For the Archives is not dead. I’ve just been living.
For those following the postings here (though many may have moved along to blogs that have actually provided fresh content in the last month), the Archives has been my place to chronicle life’s everyday moments. But recently, due to a variety of circumstances, I found myself living more than chronicling. Experiencing, not recording.
And this summer was full of Life. The Bohemian, Jeb, and I, explored new terrain with a family adventure that took us on planes, trains, automobiles, ferries, buses, metros, and a vintage VW van. We tested the Bohemian’s US permanent residency card at the Canadian border (it worked, round trip!).
The day before our travels, my laptop’s hard drive crashed, leaving me with virtually no link to the internet. I took it as a sign, left the computer at the shop, and departed with a camera, composition book and a pen. For the next 19 days, I did not miss cyberspace.
Instead, I slowed down to an island-time pace even more quiet than the one in which I usually dwell. It was ten days on a Canadian gulf island, 1200 inhabitants, two small village markets, plenty of forest, no bank.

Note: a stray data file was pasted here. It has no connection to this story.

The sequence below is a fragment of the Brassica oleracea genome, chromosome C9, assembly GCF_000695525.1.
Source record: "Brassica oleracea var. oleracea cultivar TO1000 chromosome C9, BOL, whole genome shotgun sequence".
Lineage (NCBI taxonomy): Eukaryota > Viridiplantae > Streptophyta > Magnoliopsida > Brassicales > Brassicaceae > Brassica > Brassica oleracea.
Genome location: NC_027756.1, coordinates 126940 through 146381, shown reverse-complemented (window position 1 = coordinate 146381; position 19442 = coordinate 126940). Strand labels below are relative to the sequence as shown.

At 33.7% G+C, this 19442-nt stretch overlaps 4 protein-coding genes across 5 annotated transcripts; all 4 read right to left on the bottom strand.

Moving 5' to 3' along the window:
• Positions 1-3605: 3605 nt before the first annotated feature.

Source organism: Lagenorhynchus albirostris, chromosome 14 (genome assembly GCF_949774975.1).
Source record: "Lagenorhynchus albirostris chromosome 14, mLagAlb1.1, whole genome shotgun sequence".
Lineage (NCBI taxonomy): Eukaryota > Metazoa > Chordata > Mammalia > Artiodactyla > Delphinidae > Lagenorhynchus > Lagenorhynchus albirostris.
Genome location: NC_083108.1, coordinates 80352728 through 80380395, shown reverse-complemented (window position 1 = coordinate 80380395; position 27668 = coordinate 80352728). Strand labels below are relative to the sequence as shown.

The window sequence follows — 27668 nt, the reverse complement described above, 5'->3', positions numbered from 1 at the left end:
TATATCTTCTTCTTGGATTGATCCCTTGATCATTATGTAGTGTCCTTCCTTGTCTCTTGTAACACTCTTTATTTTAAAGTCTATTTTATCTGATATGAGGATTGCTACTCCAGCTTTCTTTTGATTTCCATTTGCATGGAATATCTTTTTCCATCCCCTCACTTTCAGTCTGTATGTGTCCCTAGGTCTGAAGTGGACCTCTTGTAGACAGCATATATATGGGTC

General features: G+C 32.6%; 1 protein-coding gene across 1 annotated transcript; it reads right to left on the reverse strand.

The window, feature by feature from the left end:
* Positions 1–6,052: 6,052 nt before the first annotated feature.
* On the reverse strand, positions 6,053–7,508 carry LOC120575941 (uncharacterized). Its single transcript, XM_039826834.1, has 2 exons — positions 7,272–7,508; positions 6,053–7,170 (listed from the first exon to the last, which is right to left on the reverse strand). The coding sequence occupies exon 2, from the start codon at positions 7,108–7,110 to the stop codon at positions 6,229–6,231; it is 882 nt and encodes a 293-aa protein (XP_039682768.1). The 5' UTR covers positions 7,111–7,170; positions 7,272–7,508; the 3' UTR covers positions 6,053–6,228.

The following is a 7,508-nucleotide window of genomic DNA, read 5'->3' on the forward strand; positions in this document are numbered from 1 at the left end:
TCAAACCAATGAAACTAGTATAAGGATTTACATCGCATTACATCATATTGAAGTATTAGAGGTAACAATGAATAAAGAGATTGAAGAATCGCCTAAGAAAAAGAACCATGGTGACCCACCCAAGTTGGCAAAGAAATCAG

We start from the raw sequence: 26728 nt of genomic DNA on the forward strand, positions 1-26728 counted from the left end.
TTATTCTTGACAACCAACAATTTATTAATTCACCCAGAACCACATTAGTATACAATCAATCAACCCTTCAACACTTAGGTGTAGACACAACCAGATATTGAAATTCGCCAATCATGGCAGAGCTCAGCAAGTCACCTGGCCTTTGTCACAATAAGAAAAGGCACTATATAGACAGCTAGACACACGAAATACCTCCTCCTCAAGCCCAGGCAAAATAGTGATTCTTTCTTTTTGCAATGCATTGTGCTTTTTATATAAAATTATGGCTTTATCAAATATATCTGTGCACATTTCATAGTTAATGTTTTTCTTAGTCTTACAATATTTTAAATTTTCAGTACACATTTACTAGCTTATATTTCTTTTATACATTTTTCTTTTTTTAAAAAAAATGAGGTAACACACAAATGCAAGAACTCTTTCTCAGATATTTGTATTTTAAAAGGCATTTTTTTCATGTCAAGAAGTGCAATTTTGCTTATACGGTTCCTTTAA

Upon returning, we learned that two hurricanes were heading toward our own island chain. Suddenly, I was thrust into disaster preparation mode, shopping at a big box store with a multitude of nervous patrons vying for 20 pound bags of rice. Ready for anything, with boards on our windows, we were grateful when the first hurricane only brought our island some wind and rain. Even more relieved, when the second hurricane decided to turn north and avoid us altogether.
With the threat of weather behind us, it was on to our family’s first foray into AYSO soccer. Somewhere between Jeb’s practice, cleat shopping and shin guards, his school supply list, and starting fifth grade, I’d retrieved my repaired computer and managed a successful transfer of data to my new hard drive. It was downright disturbing to realize how much of my world depended on that little black, back-up box.
And maybe that’s why I enjoyed being away from the digital realm for a while. Why I’ve been a bit reluctant to return. For that time away, I held a different currency. Virtually nothing was virtual. Nearly everything was tangible.
The only mailboxes I saw were metal and aging. The only maps I used were the ones I could unfold in my hands. The communications I had were face-to-face, infused with sound waves and intonations.
And there was freedom, too, as I floated in vacation-land, where nothing was expected of me and everything was new. I free-fell into that untethered place so deeply, I even forgot the user password for this blog. Locked out, I was released.
But I’m back. Attempting to strike the balance of living and Archiving. Seeking solace in the moments and inspiration in the sharing. Still following the Thread. Tracing new routes on the map.